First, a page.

Leaders of Korea, Indonesia affirm their strategic partnership
President Yoon Suk-yeol stressed the strategic importance of Southeast Asia to Korea at a summit with Indonesian President Joko Widodo in Seoul Thursday.
"In an era in which economy is security and security is the economy, economic and security cooperation between the two countries, such as stabilizing the supply chain, is very important," Yoon said at the start of bilateral talks at the presidential office in Yongsan, central Seoul.
In response, Widodo said, "I am confident that the relationship between our two countries will be further strengthened under the leadership of President Yoon."
The two sides agreed to strengthen cooperation in economic security, defense, infrastructure and eco-friendly investments.
This was Yoon's first summit with a leader from one of the 10 members of the Association of Southeast Asian Nations (Asean).
Widodo last visited Korea in November 2019. He is the second foreign leader to visit Seoul since Yoon's inauguration in May, after U.S. President Joe Biden.
The Indonesian president, popularly known as Jokowi, was accompanied by his wife Iriana Joko Widodo. They arrived at Seoul Air Base in Seongnam, Gyeonggi Wednesday evening for a two-day visit. Earlier this week, Widodo kicked off a three-country East Asia tour which previously took him to China and Japan.
On Thursday morning, Widodo met with Korean business leaders including Hyundai Motor Group Executive Chair Euisun Chung and Posco CEO Kim Hag-dong.
Widodo arrived at the presidential office in Yongsan around 4:20 p.m.
He signed a guestbook with the message, "Indonesia is the right partner for ROK [Republic of Korea]."
The leaders held bilateral talks for nearly two hours. They watched the signing of a memorandum of cooperation for the promotion of sustainable green investment and then held a joint press conference.
"Indonesia is a leading country in Asean, and the only Southeast Asian country that Korea has a special strategic partnership with," said Yoon at the press conference.
He added that Korea and Indonesia are countries in the Indo-Pacific region that "share the goal of peace and common prosperity" and that "maintaining a norms-based international order serves the interests of both countries."
"I conveyed to President Widodo the strategic importance of Asean and our intentions to strengthen cooperation with Asean," said Yoon. "Based on our unwavering support for Asean centrality, we will harmonize our Indo-Pacific strategy with the Asean perspective."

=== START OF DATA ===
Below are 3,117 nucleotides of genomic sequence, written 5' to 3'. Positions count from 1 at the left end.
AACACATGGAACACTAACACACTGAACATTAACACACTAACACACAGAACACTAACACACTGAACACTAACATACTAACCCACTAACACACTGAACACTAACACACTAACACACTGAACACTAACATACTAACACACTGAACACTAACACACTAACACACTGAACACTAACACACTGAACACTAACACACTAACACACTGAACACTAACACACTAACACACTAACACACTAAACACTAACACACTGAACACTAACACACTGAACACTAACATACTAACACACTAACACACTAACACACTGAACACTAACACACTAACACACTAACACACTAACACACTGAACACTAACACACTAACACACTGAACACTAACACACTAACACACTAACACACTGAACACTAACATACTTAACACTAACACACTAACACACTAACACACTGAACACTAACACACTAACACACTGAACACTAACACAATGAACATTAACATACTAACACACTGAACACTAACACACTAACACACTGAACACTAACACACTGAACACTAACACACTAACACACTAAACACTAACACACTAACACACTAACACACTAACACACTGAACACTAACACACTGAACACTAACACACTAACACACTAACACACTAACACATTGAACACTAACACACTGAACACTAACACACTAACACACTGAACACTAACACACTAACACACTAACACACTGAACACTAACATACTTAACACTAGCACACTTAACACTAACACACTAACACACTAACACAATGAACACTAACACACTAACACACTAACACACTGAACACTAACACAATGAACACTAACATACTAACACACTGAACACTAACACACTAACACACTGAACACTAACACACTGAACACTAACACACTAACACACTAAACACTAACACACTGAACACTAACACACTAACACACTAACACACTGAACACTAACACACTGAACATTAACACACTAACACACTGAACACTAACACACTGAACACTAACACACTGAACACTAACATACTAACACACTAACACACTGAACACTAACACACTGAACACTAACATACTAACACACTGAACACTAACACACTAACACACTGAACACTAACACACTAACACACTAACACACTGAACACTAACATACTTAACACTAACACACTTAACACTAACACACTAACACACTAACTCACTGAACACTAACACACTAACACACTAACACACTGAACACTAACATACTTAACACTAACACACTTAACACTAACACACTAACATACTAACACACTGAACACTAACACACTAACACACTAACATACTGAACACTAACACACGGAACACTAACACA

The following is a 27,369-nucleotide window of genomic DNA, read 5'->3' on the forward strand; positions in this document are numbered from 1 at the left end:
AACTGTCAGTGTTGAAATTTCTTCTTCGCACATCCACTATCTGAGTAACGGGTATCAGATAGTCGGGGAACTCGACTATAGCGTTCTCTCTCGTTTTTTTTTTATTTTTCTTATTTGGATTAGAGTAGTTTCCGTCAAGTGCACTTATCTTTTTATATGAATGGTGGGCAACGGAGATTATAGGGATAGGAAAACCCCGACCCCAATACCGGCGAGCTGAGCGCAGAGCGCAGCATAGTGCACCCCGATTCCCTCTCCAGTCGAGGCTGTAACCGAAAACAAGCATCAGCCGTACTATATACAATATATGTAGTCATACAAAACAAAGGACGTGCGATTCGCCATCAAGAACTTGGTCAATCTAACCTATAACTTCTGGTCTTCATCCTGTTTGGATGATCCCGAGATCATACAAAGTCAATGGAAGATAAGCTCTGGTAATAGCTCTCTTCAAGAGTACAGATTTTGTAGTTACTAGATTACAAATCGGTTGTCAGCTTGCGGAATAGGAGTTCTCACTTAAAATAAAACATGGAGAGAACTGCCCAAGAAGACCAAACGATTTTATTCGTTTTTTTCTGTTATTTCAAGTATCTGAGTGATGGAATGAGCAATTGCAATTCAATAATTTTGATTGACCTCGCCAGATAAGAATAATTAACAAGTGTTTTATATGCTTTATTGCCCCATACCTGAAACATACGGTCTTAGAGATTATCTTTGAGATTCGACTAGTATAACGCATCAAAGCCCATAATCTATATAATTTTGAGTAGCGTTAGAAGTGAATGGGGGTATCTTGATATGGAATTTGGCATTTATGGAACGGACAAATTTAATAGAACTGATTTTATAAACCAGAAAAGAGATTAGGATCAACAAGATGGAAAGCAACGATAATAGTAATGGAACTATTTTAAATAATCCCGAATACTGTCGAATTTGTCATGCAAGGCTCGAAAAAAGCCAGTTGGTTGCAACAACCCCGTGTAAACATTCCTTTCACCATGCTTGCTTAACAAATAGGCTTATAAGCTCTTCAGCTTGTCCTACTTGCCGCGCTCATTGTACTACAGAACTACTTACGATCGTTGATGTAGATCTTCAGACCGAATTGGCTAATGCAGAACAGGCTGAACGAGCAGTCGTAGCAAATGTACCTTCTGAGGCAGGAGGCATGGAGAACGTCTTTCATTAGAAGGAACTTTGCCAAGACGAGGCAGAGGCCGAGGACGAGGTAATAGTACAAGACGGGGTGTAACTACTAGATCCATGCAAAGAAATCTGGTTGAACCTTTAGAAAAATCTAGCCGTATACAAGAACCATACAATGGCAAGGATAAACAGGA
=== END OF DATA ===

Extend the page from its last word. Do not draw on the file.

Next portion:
The two sides agreed to strengthen economic security and supply chain stability, and bolster trade and investment, especially in high-tech industries such as electric vehicles, batteries and petrochemicals.
Yoon said the two leaders "agreed to build strategic solidarity in high-tech industries such as electric vehicles (EVs) and batteries by strengthening economic and security cooperation between the two countries," including the stabilization of supply chains for key minerals. Yoon noted that Indonesia is a country rich in minerals like nickel, important for Korean tech companies.
Describing defense as a key pillar of bilateral relations, Yoon said the two countries jointly celebrated the successful first test flight of the KF-21 advanced supersonic jet fighter earlier this month. Indonesia refers to the project as IF-X.
"The two countries reaffirmed their intentions to continue to cooperate so that the joint development of next-generation fighters can proceed smoothly until the very end," said Yoon.
He didn't elaborate further on if there had been discussion on Indonesia's overdue payments for the joint KF-21 project, also dubbed the Boramae.
Yoon's presidential office said in a statement, "The two countries are accelerating defense cooperation by jointly developing the next-generation KF-21 fighters."
They also shared the view that the entry into force of the Korea-Indonesia Comprehensive Economic Partnership (CEPA) and the Regional Comprehensive Economic Partnership (RCEP) — a mega free trade agreement that includes China, Japan, Korea and the 10 Asean nations — contributed to substantive cooperation between the two countries.
Yoon also said Korea will support Indonesia for the successful hosting of the G20 summit in Bali in November.
The leaders shared concerns about North Korea's nuclear and missile threats and agreed on the need for a unified response from the international community.
They agreed to work together on humanitarian issues such as the restoration of democracy in Myanmar and the Ukrainian crisis.
They further agreed to cooperate on Indonesia's capital relocation project, which will move its capital from Jakarta to East Kalimantan. This could provide Korean companies opportunities to participate in infrastructure and housing construction projects.
Indonesia accounts for 41 percent of Asean's population with some 270 million people and 35 percent of the regional bloc's total gross domestic product (GDP).
The two countries established diplomatic relations in 1973 and celebrate the 50th anniversary of bilateral ties next year.
Yoon and Widodo attended an official banquet in the evening, joined by their wives, government officials and business leaders.
BY SARAH KIM [firstname.lastname@example.org]